'Liking' Facebook pages of your boss' rival can get you sacked!
An American employee was sacked after he clicked on social networking site Facebook's 'thumbs up' icon to 'like' a campaign page of a fellow colleague, who was running against their boss during an election.
The move has brought up a debate on the 'First Amendment' right in the United States Constitution, posing a question, whether 'liking' something on Facebook protected free speech.
According to The Washington Post, Daniel Ray Carter Jr. said the simple mouse click, caused a sheriff to fire him from his job as a deputy, as he had liked the page of Sheriff's Office official, Jim Adams, who was running against him in an election.
Following his expulsion, Carter filed a lawsuit claiming that his First Amendment rights had been violated, and his case has reached the U.S. Court of Appeals for the 4th Circuit.
Carter's troubles began in the summer of 2009, when longtime Hampton Sheriff B.J. Roberts was running for reelection, according to the lawsuit, filed in federal court in Newport News in March 2011, during which Roberts learned that some of his employees, including Carter, were actively supporting Adams, in the election, subsequently after which he fired him.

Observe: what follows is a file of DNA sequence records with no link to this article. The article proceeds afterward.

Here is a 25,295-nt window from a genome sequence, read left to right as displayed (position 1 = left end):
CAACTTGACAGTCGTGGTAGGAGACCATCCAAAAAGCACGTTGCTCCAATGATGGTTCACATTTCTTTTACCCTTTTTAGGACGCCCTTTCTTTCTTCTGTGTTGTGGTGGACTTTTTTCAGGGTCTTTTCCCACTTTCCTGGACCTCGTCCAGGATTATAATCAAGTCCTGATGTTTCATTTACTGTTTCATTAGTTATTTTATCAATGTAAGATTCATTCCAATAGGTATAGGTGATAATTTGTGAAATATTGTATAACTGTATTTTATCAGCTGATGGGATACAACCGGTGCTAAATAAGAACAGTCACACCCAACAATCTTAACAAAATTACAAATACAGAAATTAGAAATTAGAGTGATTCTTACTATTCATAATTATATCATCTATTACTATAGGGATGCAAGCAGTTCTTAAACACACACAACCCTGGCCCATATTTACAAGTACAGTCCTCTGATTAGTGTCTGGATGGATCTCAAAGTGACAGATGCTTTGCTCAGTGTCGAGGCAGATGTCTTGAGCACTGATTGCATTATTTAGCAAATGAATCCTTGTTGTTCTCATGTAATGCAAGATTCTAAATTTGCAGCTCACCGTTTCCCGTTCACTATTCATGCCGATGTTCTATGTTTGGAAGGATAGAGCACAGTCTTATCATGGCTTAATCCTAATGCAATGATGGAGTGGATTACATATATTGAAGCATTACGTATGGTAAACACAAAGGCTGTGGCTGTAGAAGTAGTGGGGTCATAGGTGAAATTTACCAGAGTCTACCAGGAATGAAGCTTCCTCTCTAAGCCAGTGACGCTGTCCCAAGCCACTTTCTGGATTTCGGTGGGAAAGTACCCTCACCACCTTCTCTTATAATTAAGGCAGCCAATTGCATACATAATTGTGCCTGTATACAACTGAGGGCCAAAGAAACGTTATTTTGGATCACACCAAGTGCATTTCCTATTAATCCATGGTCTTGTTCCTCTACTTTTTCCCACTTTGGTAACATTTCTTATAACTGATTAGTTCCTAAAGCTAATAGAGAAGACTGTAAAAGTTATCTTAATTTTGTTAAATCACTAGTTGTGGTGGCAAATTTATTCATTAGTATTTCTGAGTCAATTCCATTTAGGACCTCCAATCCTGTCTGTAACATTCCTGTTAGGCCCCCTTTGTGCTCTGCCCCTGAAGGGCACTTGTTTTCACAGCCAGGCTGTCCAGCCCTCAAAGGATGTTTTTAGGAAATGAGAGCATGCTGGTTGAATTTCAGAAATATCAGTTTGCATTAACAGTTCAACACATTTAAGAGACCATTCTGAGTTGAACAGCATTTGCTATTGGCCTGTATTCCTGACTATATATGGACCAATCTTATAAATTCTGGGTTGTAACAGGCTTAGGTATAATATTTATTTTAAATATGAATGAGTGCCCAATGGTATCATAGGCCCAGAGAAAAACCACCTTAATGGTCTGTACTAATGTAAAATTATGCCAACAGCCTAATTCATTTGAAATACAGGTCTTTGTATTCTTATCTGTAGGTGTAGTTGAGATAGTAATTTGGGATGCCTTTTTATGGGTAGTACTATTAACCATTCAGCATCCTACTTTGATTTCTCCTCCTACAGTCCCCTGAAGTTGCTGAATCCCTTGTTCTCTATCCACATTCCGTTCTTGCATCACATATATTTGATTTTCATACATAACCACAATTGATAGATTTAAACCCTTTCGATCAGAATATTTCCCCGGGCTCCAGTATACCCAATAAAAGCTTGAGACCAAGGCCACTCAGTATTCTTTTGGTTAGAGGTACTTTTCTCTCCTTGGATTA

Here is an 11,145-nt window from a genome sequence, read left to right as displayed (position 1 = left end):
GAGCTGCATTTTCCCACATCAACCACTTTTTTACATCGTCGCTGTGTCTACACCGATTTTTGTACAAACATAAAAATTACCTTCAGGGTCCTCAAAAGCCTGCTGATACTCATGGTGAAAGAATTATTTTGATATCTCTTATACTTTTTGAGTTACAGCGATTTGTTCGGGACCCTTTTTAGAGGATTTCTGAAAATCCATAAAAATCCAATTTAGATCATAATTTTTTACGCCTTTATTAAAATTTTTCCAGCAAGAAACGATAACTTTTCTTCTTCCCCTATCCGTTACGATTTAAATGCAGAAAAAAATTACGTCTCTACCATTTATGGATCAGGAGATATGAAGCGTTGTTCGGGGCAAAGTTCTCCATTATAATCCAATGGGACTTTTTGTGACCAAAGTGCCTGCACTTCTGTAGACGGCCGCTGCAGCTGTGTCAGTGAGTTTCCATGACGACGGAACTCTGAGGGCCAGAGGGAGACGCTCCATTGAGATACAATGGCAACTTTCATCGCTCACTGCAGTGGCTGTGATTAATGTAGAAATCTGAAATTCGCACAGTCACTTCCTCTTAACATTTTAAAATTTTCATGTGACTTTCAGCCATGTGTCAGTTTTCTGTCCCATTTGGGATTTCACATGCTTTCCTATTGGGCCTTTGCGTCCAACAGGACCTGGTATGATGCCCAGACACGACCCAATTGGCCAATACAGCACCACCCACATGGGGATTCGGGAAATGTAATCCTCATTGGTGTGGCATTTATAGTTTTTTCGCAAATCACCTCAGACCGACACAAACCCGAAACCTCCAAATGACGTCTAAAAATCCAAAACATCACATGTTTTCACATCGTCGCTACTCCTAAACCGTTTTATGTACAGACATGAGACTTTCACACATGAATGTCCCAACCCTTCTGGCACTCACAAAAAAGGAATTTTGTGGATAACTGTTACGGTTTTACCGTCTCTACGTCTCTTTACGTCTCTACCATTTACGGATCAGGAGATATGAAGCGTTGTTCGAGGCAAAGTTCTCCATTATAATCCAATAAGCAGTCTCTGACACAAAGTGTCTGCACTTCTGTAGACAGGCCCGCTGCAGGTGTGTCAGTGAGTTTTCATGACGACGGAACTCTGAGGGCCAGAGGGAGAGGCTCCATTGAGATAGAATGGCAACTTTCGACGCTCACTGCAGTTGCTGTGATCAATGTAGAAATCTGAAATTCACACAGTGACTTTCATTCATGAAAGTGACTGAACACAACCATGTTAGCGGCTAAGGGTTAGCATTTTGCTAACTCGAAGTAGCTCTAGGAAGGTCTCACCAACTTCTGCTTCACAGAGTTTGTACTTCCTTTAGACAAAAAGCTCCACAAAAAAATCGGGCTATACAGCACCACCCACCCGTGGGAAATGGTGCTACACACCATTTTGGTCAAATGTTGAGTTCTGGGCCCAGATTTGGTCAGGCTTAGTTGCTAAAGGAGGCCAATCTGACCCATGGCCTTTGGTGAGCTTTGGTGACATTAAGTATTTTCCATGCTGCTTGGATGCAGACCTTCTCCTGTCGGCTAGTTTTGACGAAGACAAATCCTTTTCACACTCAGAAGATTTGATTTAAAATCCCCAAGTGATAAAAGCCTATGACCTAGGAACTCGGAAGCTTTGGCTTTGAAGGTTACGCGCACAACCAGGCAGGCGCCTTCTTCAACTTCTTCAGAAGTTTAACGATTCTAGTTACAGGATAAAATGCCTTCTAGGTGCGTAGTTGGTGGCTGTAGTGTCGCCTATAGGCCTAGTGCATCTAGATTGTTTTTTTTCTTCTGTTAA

The debate arose after a lower court ruled that "liking" a page does not warrant protection because it does not involve "actual statements", the paper said.
However, if the ruling is upheld, the American Civil Liberties Union (ACLU) and others worry, a host of Web-based, mouse-click actions, such as re-tweeting (hitting a button to post someone else's tweet on your Twitter account), won't be protected as free speech.
Facebook's like button appears next to many different types of content on the site, which when clicked by someone results in the announcement to be posted on his or her profile saying that the user likes that piece of content, and over 3 billion likes and comments are registered the same way on the website, the paper said.